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Don’t Refinance Home To Repay Debt

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You have a car loan that currently sits at 7% interest, you have credit card debt that currently sits at 14.99%, and you have the option of rolling both of those loans into a new loan after you refinance your home… should you do it? Probably not and there are two good reasons and one pretty good reason why.

Good Reason #1: You Pay More Interest

Usually car loans are for five years so when you’re paying 7% interest each year, you’re really only paying it for five years so the total interest cost is relatively low. When you refinance a loan, say to a 30 year fixed or some sort of low rate ARM, you’re now paying for the lower rate, 6% or whatever, for thirty years. Five years at 7% on $10,000 means you’ll pay $1,880.60 in interest. Thirty years at 6% on $10,000 means you’ll pay $11,585.60 (you may be able to deduct it from your taxes so the interest really is three-fourths of that, or $8688.75).

Good Reason #2: If You Miss Payments, You Lose Your House

One of the many fallout stories with the mortgage industry is that of folks who refinanced in order to pay down their debt, in this case it was car and medical bills (so I can understand, there isn’t a choice at least with medical bills), and then found themselves unable to keep up with the payments. If you have a car loan and you can’t make payments, they take the car and you ride the bus. If it’s a credit card debt, it just goes into collections and you won’t get another card. If you have a mortgage payment and you can’t make payments, they foreclose on you and you have to find someplace else to live!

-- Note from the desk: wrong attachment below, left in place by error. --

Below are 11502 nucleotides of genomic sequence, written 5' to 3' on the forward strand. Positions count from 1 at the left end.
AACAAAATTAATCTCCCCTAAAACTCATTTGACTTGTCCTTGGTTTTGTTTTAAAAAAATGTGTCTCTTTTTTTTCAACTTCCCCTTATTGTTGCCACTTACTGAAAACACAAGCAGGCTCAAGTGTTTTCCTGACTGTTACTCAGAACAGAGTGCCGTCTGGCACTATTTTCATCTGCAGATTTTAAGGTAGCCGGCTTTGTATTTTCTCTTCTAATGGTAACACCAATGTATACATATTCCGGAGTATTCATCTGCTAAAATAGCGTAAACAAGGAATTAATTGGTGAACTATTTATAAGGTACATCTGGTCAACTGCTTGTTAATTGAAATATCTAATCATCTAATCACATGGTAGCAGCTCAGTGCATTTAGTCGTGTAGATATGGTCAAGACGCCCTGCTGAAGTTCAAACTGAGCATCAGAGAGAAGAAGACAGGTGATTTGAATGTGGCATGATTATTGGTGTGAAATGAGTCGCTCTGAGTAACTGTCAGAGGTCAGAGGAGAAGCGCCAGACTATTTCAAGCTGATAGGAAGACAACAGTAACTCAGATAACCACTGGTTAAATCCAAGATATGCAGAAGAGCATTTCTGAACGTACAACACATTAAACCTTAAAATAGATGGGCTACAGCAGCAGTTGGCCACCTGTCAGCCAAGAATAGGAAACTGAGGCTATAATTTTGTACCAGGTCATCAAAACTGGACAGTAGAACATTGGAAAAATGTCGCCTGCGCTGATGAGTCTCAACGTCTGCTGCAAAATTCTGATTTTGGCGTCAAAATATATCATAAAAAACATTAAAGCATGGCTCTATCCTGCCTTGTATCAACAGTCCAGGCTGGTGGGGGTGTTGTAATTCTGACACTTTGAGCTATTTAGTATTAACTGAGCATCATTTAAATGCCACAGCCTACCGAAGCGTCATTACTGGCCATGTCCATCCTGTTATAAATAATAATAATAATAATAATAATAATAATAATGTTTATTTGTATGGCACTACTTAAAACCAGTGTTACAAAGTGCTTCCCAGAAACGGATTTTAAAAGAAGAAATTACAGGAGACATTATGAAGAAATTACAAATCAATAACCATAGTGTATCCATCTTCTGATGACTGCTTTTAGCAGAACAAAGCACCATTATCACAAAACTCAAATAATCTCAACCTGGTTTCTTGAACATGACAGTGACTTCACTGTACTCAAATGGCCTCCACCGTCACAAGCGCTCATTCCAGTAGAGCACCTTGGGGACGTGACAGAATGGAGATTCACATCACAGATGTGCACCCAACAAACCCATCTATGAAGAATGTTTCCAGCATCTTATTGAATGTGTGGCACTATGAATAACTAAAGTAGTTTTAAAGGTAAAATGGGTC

Pretty Good Reason #3: The Pressure To Pay Is Good For You

This isn’t a financial reason, it’s a psychological reason and so that’s why I say it’s only a “pretty good” reason. With a higher interest rate, you feel the pressure of paying it off and so you’re more likely to pay it off. If you roll it into a large mortgage payment, well you no longer feel the pressure and you’re likely to keep charging (if it’s a credit card).

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7 Responses to “Don’t Refinance Home To Repay Debt”

  1. MoneyNing says:

    Good Comments #1: But I wonder what the math would work out to if we were able to invest the extra money we don’t have to pay per month since we pay less each month for a 30 year fixed mortgage than a 5 year car loan for the same amount.

    Good Comments #2: Do we know how much power credit card and car loan companies have if we don’t pay our debts? Couldn’t they eventually tap into our homeownership?

    Pretty Good Comments #3: I really hope mortgage payments aren’t that much of a pressure since I’m contemplating about buying a house but I’m scared of the mortgage payments!!!

  2. pcooper says:

    Nothing stops you from financing the car loan into your mortgage, and then paying down that portion of the debt on a 5-year schedule anyway. The 30 years forms the minimum amount that the bank requires of you, but you can pay it down (or part of it down) quicker if you want.

  3. Chris says:

    Unfortunately most people, I think, refinance with their homes in order to reduce the monthly payments that they can’t afford. They probably won’t be paying extra into the mortgage to cover the car loan rolled into it. They’ll just pay the new mortgage and forget about it.

  4. Tanelia says: